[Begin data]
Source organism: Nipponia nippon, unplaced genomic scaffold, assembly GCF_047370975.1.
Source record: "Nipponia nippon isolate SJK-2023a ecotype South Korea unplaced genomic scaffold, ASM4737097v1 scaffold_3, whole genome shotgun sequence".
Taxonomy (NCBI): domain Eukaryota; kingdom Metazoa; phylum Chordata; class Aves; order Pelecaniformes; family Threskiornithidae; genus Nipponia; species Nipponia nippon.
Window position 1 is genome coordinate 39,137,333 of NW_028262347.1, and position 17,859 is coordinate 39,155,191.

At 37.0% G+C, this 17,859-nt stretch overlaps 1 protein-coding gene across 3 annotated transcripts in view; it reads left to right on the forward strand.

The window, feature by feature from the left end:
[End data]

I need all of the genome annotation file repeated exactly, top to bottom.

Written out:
Source organism: Nipponia nippon, unplaced genomic scaffold, assembly GCF_047370975.1.
Source record: "Nipponia nippon isolate SJK-2023a ecotype South Korea unplaced genomic scaffold, ASM4737097v1 scaffold_3, whole genome shotgun sequence".
Taxonomy (NCBI): domain Eukaryota; kingdom Metazoa; phylum Chordata; class Aves; order Pelecaniformes; family Threskiornithidae; genus Nipponia; species Nipponia nippon.
Window position 1 is genome coordinate 39,137,333 of NW_028262347.1, and position 17,859 is coordinate 39,155,191.

At 37.0% G+C, this 17,859-nt stretch overlaps 1 protein-coding gene across 3 annotated transcripts in view; it reads left to right on the forward strand.

The window, feature by feature from the left end: